3. The discussion about the recovery fare and the problems of biohazards on free bus trips doesn’t include how the decision is a harbinger against permanent free-fare transit concepts. We just had a current free-fare “trial” and ST sees evidence of the operational problems with it.

    Simply put, the aggregate public can’t have nice transit for free because some of the public is disrespectful, unsanitary and downright dangerous (from a biohazard perspective) .

    1. I have generally been in favor of a free fare system, but considering what happened with our little “experiment,” I’m now with you on this one.

      1. Another way to rephrase this would be that it is not possible to treat specific societal improvements in isolation, e.g. transit in isolation of the homelessness crisis or (more generally) the cost of housing. They’re all related, and addressing problems with one at the expense of the other just shifts the problems around. Of course, what is ideal (from a technocratic perspective) may not be clear or easily determined, and almost certainly will not be feasible (from a political perspective), but I think it is important to always think about how changes to one aspect (like transit-without-payment) may impact society at large, beyond the immediate changes like reduced budget.

        Not saying that I have a specific idea in mind, mostly just musing to myself, so apologies if this came across the wrong way to anyone. I just wish we had better solutions is all.

      2. In the absence of any assurance of my own continued income, I’m the proud sworn enemy of any revenue collection system whose purpose is to identify who can’t ride the bus. If main target really is me, for God’s sake just say so. I don’t want to catch what you’ve got either.

        But term “free” has got no place in this discussion. Here in Olympia, Intercity Transit’s own balance sheet proved that collecting cash fares aboard buses cost the company more money than it brought in. Remedy was to vote ourselves a tax to cover expenses.

        Seattle’s books, no surprise it’s a different picture. However, neither is it written in anything smelling like brimstone that public order and sanitation can only be financed by the fare-box.

        Same budget that keeps the rest of the municipality safe and clean can also include the part of it that’s aboard our transit vehicles. By law, custom, and maybe Constitution, the rebirth of our mental health care system has to start across a snail-sanctuary of a pond from where I live.

        Since the paper just said Olympia just outlawed poisoning protestors, road , well, Capitol Boulevard, is clear for a massive pro- Western State occupation of Legislative Chambers that the courageously humble State Patrol will be proud to do coat-check for and also bring carryout for the duration.

        Word also has it IT’s providing scheduled service from both Seattle and Spokane so long as you’ve got proof you’re going to the demonstration- same mechanism as with the ball games. Just please be sure you “tap off”, because this COVID thing is really cruel to tapmunks.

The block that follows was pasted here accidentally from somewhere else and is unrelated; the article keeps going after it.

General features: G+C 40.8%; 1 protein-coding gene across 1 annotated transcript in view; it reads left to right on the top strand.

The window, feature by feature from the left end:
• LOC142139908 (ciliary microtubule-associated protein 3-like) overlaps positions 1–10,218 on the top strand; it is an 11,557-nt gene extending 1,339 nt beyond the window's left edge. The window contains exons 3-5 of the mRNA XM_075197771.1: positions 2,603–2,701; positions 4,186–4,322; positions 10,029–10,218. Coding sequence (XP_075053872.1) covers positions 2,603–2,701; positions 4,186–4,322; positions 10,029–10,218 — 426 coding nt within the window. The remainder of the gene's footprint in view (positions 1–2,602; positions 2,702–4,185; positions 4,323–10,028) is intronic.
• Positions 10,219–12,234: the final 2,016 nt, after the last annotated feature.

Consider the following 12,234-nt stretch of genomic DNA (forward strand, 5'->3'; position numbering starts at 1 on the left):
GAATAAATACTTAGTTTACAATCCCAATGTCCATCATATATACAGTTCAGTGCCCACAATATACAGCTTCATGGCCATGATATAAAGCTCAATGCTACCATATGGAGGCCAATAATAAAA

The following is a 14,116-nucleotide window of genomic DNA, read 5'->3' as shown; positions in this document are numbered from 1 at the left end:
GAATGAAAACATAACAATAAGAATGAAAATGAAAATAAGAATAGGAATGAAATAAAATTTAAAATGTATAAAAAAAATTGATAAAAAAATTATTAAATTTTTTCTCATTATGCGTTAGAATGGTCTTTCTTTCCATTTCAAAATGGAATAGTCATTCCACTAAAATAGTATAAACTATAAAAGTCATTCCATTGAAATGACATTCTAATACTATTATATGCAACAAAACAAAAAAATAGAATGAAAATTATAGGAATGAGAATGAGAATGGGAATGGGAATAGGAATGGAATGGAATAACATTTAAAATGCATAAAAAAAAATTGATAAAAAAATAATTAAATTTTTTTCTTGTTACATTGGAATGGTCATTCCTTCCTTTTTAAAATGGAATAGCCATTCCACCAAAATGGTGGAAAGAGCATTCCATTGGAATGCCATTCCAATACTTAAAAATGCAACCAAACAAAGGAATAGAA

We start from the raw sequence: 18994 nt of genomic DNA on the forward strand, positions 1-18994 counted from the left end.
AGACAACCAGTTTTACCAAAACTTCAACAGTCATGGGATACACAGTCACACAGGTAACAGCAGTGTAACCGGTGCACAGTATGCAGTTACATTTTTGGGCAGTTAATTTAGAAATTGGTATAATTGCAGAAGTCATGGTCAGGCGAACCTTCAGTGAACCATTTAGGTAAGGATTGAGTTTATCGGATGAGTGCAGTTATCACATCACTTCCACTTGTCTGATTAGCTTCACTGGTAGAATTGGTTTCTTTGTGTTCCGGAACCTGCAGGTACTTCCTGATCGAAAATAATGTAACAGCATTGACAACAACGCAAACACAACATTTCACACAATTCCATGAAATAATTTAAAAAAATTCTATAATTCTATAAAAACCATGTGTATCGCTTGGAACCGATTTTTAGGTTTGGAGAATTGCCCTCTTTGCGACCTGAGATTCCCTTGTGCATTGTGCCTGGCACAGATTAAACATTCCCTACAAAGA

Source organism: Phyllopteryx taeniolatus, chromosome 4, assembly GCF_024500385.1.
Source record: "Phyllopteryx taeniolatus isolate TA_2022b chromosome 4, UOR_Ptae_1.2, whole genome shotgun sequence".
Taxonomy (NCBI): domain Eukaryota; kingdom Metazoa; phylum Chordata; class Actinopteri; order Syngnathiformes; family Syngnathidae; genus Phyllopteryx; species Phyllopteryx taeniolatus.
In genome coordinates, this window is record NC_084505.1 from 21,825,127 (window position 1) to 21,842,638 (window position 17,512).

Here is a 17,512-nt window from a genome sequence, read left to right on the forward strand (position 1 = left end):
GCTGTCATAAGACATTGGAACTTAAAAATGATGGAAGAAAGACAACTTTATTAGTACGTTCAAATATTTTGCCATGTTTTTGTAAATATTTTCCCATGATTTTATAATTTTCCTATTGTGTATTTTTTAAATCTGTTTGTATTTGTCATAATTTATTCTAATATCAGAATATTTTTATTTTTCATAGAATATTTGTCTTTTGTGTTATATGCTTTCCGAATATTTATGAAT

Mark Dublin

      3. AM: I think that resolving our social problems may lower incidents, but unfortunately there is a small percentage of people just don’t respect free public things. In fact, I’ve heard several very impoverished people who strongly support having some barriers to entry of any enclosed spaces because they worry about their own safety from biohazards — even if they must pay a little to ensure that safety for themselves.

      4. @Al S: Thank you for the insightful comment. My (admittedly limited, and from a different type of environment – STEM, rather than social sciences) experience suggests that this becomes a bigger issue the larger (and more diverse, perhaps) the community is. I do not mean “diverse” in a bad way here – more that people from a small, cohesive community appear to have a stronger sense of ownership of the resources that community collectively manages, whereas a diverse community appears to have less of this collective sense of ownership. We see this in my employer’s resource management – each group tends to use its own resources quite effectively, but resources shared company-wide tend to get much more abuse. It is unfortunate, but probably human nature at some level.

        One specific experience I have with fees, though, is with conference organization, where adding a small entrance fee (used only to cover grants for those who cannot afford it) can help ensure people respect the venue a little bit more, and thus leave it less… well, “trashed”, for lack of a better term. This may be a closer type of situation to the transit setup, and aligns with what you are describing quite well, too.

      5. Even a nominal fare of $1 or 50 cents discourages a significant portion of misbehavior-minded people. There are three motivations for free fares: to ensure everybody can afford to travel, to eliminate the inefficiencies of fare payment to decrease travel time and increase capacity, and as an ideological belief that essential public services should not be funded on a per-use basis, the way we fund the fire department and libraries and schools and parks.

        The first, ensuring affordability, doesn’t necessarily require free fares, it just requires a sliding scale so people can pay what they can afford. The second, increasing efficiency, there’s nothing as frictionless as just walking on the trains and buses, as many have experienced on Metro during this period. The thurd, that transit should be free at the point of use, is a values issue that different people have different opinions on.